MA TESOL / Course details

Year of entry: 2024

Course unit details:
Developing Researcher Competence

Course unit fact file
Unit code EDUC70102
Credit rating 30
Unit level FHEQ level 7 – master's degree or fourth year of an integrated master's degree
Teaching period(s) Semester 2
Available as a free choice unit? No


This course unit provides participants with a supported, small-scale experience through which their researcher competence can develop. The experience involves the planning, designing, implementing, and presentation of a small-scale empirical research study (Pilot Study), the topic for which is often linked to their later Dissertation and, for those participants on pathways, also linked to their specialism.


The course unit aims to: 

  • provide an opportunity for participants to carry out their own small-scale, empirical research study; 
  • introduce the principles and practices associated with a variety of research approaches, methods, and techniques as relevant for TESOL and education-related research; 
  • inculcate an ethical ethos for research and an understanding of ethical compliance systems;   
  • introduce the principles and practices associated with data analysis and interpretation;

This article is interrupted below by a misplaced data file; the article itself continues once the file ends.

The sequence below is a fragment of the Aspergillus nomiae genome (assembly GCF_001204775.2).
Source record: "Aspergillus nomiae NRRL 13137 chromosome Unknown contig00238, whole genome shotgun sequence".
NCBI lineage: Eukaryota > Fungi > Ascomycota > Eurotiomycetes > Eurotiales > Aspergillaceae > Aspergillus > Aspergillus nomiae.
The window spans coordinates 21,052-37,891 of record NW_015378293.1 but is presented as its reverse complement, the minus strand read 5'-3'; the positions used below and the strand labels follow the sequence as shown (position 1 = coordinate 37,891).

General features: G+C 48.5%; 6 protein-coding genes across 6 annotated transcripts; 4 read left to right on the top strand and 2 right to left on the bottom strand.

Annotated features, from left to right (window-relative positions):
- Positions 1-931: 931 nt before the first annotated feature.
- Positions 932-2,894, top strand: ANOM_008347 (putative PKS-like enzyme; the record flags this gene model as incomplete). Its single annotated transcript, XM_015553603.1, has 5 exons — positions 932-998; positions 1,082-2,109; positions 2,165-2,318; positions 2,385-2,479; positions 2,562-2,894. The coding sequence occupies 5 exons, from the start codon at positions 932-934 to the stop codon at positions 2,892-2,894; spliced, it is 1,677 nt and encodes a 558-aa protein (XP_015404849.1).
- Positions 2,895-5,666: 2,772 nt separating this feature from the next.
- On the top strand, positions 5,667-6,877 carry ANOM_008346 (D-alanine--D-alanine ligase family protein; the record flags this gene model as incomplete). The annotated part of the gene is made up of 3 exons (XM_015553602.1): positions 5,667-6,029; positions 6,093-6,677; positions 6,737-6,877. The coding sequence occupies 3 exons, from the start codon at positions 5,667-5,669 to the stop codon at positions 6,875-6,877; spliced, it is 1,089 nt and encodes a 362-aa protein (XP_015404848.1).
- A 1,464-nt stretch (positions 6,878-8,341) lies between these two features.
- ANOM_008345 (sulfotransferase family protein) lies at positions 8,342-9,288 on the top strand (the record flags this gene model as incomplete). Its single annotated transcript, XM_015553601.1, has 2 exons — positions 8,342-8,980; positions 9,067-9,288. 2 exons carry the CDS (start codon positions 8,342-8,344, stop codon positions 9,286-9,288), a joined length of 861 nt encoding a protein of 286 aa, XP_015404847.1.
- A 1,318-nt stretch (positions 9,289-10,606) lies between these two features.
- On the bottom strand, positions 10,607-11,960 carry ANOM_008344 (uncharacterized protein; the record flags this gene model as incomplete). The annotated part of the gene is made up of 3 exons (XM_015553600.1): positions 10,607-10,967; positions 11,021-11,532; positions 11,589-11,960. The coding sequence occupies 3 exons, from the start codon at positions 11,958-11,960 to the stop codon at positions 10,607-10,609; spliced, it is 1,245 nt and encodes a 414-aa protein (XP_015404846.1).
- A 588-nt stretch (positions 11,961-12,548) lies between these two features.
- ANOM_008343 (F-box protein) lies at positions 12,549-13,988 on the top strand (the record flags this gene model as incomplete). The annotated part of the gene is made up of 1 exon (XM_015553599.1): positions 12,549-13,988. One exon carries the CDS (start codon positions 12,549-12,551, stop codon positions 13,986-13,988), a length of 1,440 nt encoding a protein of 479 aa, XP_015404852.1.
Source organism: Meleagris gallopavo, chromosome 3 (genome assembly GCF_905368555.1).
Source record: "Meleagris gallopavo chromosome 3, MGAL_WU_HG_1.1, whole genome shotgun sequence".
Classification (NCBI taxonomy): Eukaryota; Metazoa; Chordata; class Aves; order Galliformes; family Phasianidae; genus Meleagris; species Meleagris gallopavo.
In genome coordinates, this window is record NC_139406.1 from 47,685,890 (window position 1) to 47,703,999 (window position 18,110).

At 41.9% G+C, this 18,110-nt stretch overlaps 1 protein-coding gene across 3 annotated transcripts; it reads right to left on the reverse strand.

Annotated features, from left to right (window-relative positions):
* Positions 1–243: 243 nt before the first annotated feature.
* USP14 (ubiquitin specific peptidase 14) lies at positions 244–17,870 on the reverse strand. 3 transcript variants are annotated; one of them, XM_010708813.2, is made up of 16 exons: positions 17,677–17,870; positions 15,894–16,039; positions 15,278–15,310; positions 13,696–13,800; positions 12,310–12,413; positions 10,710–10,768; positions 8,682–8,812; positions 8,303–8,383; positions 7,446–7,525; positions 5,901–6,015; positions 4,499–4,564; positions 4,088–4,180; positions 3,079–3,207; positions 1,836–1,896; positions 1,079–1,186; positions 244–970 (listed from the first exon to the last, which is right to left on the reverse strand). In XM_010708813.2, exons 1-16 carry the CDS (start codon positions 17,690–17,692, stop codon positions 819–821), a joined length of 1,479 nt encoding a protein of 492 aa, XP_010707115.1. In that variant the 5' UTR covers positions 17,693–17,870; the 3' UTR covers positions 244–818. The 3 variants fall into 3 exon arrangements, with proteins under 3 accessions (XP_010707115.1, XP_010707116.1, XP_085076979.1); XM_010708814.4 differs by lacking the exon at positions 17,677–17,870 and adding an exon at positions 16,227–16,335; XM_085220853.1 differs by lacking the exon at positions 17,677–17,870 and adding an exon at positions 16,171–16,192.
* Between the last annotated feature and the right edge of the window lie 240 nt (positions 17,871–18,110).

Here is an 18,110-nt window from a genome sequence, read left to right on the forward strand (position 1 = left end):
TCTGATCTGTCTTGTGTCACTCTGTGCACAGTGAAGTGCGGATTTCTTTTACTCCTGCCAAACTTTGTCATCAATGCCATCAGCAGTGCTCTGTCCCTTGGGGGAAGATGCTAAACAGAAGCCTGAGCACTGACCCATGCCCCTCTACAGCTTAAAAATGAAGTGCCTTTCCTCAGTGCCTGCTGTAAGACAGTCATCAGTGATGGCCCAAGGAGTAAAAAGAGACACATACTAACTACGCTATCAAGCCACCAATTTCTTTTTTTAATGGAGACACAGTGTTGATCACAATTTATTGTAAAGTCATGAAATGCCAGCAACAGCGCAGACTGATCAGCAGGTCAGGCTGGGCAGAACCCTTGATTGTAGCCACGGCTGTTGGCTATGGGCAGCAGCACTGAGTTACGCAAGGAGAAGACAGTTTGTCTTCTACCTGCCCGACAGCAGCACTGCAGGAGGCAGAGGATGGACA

• encourage critical reflection on the process of planning, designing, implementing, and presentation of education-related research; 
  • reflect critically on the appropriacy of particular approaches, methods, and techniques for their own specific research activities; and 
  • encourage critical reflection on the process through which the researcher develops their competence in education-related research.

Teaching and learning methods

This course unit involves lecture-type input, interactive tasks, guided reading, case studies, participant-led discussions, interactive presentations, hands-on sessions with various technological resources, and tutor-supported academic writing and research experiences.  

Knowledge and understanding

  • undertake (i.e. plan, design, implement, evaluate, and present) a small-scale Pilot Study, thereby demonstrating: a) an understanding of the research methods literature, and b) an understanding of the research process (assessed mainly in Assignment: Part 2);